Their star wide receiver holds the single season record for touchdown receptions.

Their erstwhile kick returner holds the record for longest return in NFL history.

They posted the only undefeated regular season in the 16-game era.

All that and more in just 16 years, people.

Last season, the playground bullies exacted some revenge by knocking out our MVP quarterback and kicking enough dirt in Flying Elvis' face to keep him out of the playoffs.

Many of us felt like aiming that 12-gauge at our televisions.

Now, I'm a superstitious sort. I am convinced, for example, that the Patriots lost Super Bowl XLII because I was a few minutes late getting my dog's jersey on her that day.

And I might have been wearing the wrong socks. I'm not sure.

But when I read about the "legacy" games coming up this season, I relinquished all responsibility for the consequences.

Do you see where this is headed?

During Pat Patriot's AFL and NFL years combined, the team had a winning percentage just over 42 percent. They went to the playoffs a total of seven times, including their years as the Boston Patriots of the AFL.

In the NFL era, they won their division three times and went to one Super Bowl, where they got their butts handed to them by a Chicago team that was one of the greatest ever.

Did I mention that it was the worst shellacking in SB history at the time? Ouch.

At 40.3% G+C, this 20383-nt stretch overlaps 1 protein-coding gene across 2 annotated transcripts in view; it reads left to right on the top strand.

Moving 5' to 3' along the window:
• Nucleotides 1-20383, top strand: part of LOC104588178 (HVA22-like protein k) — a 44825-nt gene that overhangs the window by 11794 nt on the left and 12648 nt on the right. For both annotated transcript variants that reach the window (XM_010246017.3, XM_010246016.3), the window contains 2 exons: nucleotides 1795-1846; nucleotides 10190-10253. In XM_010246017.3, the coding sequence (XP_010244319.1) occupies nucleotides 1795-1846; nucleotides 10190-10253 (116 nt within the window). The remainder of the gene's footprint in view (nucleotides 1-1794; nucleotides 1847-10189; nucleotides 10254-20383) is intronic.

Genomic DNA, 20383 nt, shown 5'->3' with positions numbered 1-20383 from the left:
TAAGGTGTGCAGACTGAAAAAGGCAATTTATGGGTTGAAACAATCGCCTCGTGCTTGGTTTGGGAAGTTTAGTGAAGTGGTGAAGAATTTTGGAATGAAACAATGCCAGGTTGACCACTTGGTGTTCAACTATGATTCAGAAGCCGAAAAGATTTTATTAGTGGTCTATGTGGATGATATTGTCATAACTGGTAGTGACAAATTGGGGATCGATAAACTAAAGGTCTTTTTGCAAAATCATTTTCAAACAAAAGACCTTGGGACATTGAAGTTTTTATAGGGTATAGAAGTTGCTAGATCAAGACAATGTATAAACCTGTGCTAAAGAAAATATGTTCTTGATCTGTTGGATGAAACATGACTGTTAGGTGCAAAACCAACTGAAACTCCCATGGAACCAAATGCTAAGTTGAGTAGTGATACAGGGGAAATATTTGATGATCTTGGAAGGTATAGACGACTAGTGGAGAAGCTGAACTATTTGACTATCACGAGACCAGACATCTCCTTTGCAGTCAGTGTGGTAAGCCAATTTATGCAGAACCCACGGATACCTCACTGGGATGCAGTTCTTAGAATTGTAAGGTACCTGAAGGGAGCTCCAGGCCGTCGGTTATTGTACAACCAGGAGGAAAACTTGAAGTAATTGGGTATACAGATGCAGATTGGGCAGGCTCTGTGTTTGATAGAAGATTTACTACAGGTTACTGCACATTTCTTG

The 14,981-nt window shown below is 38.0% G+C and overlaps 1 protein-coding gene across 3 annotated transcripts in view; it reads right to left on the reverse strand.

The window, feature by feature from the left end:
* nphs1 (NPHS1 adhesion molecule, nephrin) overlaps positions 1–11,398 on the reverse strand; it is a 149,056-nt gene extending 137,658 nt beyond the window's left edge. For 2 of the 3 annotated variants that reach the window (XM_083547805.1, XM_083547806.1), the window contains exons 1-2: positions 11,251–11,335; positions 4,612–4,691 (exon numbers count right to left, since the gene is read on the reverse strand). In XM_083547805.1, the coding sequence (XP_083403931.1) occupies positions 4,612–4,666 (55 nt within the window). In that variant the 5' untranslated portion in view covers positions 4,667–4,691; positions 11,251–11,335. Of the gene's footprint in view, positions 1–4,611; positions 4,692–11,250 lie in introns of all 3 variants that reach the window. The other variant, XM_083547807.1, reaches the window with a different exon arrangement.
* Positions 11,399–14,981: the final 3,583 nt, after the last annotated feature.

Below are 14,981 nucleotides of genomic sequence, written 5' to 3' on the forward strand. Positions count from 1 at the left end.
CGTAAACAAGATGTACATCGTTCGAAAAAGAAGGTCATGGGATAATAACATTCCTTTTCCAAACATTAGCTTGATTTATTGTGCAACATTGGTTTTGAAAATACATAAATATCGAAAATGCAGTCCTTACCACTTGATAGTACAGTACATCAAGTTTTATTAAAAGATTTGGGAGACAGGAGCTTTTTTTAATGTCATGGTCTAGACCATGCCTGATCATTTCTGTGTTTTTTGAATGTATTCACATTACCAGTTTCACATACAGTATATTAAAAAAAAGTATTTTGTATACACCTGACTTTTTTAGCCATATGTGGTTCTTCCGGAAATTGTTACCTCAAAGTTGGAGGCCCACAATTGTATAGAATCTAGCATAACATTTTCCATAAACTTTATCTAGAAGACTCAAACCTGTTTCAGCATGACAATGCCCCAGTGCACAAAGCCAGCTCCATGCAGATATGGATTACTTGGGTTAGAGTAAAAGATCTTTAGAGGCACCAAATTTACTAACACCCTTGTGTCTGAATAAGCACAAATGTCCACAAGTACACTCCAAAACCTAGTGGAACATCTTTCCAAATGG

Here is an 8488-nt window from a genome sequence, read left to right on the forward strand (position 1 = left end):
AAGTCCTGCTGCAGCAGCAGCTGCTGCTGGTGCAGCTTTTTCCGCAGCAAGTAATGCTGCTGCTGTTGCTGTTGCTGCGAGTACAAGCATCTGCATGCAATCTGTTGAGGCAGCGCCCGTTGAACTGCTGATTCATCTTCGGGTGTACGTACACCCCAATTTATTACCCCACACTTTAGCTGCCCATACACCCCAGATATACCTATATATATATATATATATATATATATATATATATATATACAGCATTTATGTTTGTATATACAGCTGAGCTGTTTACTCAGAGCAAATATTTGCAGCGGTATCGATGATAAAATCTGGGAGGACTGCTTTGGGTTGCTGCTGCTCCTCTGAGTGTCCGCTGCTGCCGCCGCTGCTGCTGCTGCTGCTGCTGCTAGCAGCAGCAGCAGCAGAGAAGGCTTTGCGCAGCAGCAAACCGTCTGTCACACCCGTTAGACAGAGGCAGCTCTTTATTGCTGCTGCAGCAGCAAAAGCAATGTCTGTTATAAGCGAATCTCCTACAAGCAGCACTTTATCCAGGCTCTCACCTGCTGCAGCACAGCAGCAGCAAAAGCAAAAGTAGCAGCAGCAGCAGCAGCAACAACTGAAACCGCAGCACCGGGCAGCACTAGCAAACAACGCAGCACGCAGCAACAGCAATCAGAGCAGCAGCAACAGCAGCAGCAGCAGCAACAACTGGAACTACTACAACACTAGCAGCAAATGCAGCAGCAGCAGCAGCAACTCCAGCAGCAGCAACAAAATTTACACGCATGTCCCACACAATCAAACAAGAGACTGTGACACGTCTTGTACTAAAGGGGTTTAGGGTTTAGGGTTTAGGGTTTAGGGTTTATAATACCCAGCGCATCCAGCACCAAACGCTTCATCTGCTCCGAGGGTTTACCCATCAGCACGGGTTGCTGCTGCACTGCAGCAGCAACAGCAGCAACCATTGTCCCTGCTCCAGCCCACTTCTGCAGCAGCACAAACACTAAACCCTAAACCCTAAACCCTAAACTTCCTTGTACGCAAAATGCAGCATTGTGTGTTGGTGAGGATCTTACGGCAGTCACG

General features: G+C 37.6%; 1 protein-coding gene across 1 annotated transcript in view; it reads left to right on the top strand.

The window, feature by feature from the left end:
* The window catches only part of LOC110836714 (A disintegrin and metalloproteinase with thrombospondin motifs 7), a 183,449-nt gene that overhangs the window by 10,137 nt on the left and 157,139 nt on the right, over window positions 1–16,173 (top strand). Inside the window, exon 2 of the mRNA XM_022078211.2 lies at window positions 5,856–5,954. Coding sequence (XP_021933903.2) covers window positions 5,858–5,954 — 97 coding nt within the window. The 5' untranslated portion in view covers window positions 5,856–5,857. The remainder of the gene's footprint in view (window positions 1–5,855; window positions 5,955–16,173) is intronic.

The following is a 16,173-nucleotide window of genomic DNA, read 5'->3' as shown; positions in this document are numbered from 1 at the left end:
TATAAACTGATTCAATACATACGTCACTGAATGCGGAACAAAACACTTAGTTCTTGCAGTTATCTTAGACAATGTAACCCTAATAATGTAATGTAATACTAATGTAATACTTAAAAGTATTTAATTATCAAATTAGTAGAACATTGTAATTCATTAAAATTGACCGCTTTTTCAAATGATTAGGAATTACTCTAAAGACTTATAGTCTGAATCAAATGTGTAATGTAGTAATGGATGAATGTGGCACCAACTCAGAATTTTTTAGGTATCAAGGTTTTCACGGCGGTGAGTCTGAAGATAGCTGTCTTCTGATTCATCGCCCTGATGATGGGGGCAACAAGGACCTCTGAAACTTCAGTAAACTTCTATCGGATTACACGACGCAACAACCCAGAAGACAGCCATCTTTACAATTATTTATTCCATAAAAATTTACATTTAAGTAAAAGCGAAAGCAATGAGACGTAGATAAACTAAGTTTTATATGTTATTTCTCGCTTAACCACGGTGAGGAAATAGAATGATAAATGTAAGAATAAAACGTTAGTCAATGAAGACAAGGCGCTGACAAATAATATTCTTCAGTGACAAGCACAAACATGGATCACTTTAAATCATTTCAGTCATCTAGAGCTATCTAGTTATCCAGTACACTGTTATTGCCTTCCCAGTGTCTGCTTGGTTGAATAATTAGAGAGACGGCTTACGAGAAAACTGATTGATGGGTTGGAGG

These dubious achievements required over 30 years.

This 50th anniversary thing is cool and all, but I don't think the Patriots need to be playing their first game of the season wearing Pat Patriot helmets.

Let's face it, the Patriots' old look was bad luck. Nothing good ever happens to the kid who dresses funny.

The new look, well, it speaks for itself.

As it is, Tom Brady will be trotting onto the field at The Razor on September 14 for game one against the Bills, wearing a white helmet adorned with, yup, a deranged Paul Revere cartoon.

For their part, the Bills won't look much better in their throwbacks, but I'm not sure the same stigma applies.

Incidentally, I have to chuckle every time I think about TO in throwback Bills gear. I just hope I'm still chuckling at the end of the game.

In game five this season, Pat Patriot again will be pulled out of the mothballs at Denver. The Broncos also will be wearing ludicrous uniforms, but I don't care.

The following week the Patriots will host the Titans, who will be disguised as the Oilers, and all I can say is that I'm glad Earl Campbell retired a long time ago.

Finally, in game thirteen, it's off to Miami for Pat Patriot. Enough said.

I'm struggling with this.

This is a pivotal time in Patriots history, and the last thing we need is the ghost of Patriots past hovering over Foxborough. And Denver. And Miami.

I know that this is something I am just going to have to learn to live with. Everything will be fine, I'm sure. Pat Patriot is my friend. Superstition is nonsense.

But I certainly am glad these important anniversaries don't roll around often.

Excuse me while I put my dog in her jersey.

This article and others can also be found at Boston Sports Then and Now